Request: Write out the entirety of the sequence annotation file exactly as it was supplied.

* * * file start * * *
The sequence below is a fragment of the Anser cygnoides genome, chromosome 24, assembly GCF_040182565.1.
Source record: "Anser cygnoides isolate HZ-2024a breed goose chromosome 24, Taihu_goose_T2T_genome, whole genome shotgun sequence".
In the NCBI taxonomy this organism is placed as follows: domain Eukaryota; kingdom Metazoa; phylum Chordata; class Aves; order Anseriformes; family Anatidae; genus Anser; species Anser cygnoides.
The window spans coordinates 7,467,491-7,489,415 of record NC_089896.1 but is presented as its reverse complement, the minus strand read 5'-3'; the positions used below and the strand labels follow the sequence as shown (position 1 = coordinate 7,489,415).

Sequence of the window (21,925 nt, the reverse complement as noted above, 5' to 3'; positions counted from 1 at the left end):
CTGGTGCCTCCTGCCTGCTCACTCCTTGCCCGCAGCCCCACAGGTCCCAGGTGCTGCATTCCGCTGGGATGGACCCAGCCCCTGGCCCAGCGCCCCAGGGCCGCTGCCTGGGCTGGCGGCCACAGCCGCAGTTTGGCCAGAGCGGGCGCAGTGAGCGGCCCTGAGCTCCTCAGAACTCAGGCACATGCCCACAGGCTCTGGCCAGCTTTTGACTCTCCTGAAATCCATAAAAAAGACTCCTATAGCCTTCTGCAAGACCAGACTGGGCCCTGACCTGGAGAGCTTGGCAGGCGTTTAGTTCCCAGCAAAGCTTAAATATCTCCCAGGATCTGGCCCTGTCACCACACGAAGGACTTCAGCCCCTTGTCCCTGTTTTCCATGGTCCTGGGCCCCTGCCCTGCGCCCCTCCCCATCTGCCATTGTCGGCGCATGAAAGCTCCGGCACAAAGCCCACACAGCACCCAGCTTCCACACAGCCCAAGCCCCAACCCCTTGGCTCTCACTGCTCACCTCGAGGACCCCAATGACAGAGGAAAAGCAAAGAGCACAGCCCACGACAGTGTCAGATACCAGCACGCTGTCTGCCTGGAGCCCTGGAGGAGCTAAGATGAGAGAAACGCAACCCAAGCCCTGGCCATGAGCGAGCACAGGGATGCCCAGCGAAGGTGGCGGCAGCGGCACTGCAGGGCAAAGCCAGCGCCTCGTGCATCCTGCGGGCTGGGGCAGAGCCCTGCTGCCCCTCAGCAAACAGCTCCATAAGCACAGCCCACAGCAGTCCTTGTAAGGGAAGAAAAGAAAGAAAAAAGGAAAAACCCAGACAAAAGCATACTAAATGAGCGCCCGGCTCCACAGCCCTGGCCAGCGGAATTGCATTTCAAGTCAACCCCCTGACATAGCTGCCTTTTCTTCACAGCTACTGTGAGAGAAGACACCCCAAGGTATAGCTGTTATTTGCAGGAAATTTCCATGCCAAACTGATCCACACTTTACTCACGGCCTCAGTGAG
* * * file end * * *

The sequence below is a fragment of the Anser cygnoides genome, chromosome 24, assembly GCF_040182565.1.
Source record: "Anser cygnoides isolate HZ-2024a breed goose chromosome 24, Taihu_goose_T2T_genome, whole genome shotgun sequence".
In the NCBI taxonomy this organism is placed as follows: domain Eukaryota; kingdom Metazoa; phylum Chordata; class Aves; order Anseriformes; family Anatidae; genus Anser; species Anser cygnoides.
The window spans coordinates 7,467,491-7,489,415 of record NC_089896.1 but is presented as its reverse complement, the minus strand read 5'-3'; the positions used below and the strand labels follow the sequence as shown (position 1 = coordinate 7,489,415).

Sequence of the window (21,925 nt, the reverse complement as noted above, 5' to 3'; positions counted from 1 at the left end):
CTGGTGCCTCCTGCCTGCTCACTCCTTGCCCGCAGCCCCACAGGTCCCAGGTGCTGCATTCCGCTGGGATGGACCCAGCCCCTGGCCCAGCGCCCCAGGGCCGCTGCCTGGGCTGGCGGCCACAGCCGCAGTTTGGCCAGAGCGGGCGCAGTGAGCGGCCCTGAGCTCCTCAGAACTCAGGCACATGCCCACAGGCTCTGGCCAGCTTTTGACTCTCCTGAAATCCATAAAAAAGACTCCTATAGCCTTCTGCAAGACCAGACTGGGCCCTGACCTGGAGAGCTTGGCAGGCGTTTAGTTCCCAGCAAAGCTTAAATATCTCCCAGGATCTGGCCCTGTCACCACACGAAGGACTTCAGCCCCTTGTCCCTGTTTTCCATGGTCCTGGGCCCCTGCCCTGCGCCCCTCCCCATCTGCCATTGTCGGCGCATGAAAGCTCCGGCACAAAGCCCACACAGCACCCAGCTTCCACACAGCCCAAGCCCCAACCCCTTGGCTCTCACTGCTCACCTCGAGGACCCCAATGACAGAGGAAAAGCAAAGAGCACAGCCCACGACAGTGTCAGATACCAGCACGCTGTCTGCCTGGAGCCCTGGAGGAGCTAAGATGAGAGAAACGCAACCCAAGCCCTGGCCATGAGCGAGCACAGGGATGCCCAGCGAAGGTGGCGGCAGCGGCACTGCAGGGCAAAGCCAGCGCCTCGTGCATCCTGCGGGCTGGGGCAGAGCCCTGCTGCCCCTCAGCAAACAGCTCCATAAGCACAGCCCACAGCAGTCCTTGTAAGGGAAGAAAAGAAAGAAAAAAGGAAAAACCCAGACAAAAGCATACTAAATGAGCGCCCGGCTCCACAGCCCTGGCCAGCGGAATTGCATTTCAAGTCAACCCCCTGACATAGCTGCCTTTTCTTCACAGCTACTGTGAGAGAAGACACCCCAAGGTATAGCTGTTATTTGCAGGAAATTTCCATGCCAAACTGATCCACACTTTACTCACGGCCTCAGTGAG